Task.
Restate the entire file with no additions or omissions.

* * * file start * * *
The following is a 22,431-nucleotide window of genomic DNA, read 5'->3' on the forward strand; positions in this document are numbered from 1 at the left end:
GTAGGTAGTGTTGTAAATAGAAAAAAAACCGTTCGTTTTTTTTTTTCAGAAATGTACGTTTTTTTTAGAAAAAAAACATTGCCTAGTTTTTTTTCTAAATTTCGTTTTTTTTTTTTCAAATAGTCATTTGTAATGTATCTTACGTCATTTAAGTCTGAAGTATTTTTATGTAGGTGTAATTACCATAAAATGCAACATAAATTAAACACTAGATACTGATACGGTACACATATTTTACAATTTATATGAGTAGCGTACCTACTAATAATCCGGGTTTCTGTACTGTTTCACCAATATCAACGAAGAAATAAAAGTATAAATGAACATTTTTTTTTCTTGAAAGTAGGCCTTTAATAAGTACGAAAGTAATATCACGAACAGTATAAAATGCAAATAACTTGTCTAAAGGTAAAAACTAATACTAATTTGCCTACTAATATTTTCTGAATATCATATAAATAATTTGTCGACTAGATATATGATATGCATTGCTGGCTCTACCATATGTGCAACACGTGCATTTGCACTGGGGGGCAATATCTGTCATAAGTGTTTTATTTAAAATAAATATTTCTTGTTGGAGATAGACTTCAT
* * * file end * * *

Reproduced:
The following is a 22,431-nucleotide window of genomic DNA, read 5'->3' on the forward strand; positions in this document are numbered from 1 at the left end:
GTAGGTAGTGTTGTAAATAGAAAAAAAACCGTTCGTTTTTTTTTTTCAGAAATGTACGTTTTTTTTAGAAAAAAAACATTGCCTAGTTTTTTTTCTAAATTTCGTTTTTTTTTTTTCAAATAGTCATTTGTAATGTATCTTACGTCATTTAAGTCTGAAGTATTTTTATGTAGGTGTAATTACCATAAAATGCAACATAAATTAAACACTAGATACTGATACGGTACACATATTTTACAATTTATATGAGTAGCGTACCTACTAATAATCCGGGTTTCTGTACTGTTTCACCAATATCAACGAAGAAATAAAAGTATAAATGAACATTTTTTTTTCTTGAAAGTAGGCCTTTAATAAGTACGAAAGTAATATCACGAACAGTATAAAATGCAAATAACTTGTCTAAAGGTAAAAACTAATACTAATTTGCCTACTAATATTTTCTGAATATCATATAAATAATTTGTCGACTAGATATATGATATGCATTGCTGGCTCTACCATATGTGCAACACGTGCATTTGCACTGGGGGGCAATATCTGTCATAAGTGTTTTATTTAAAATAAATATTTCTTGTTGGAGATAGACTTCAT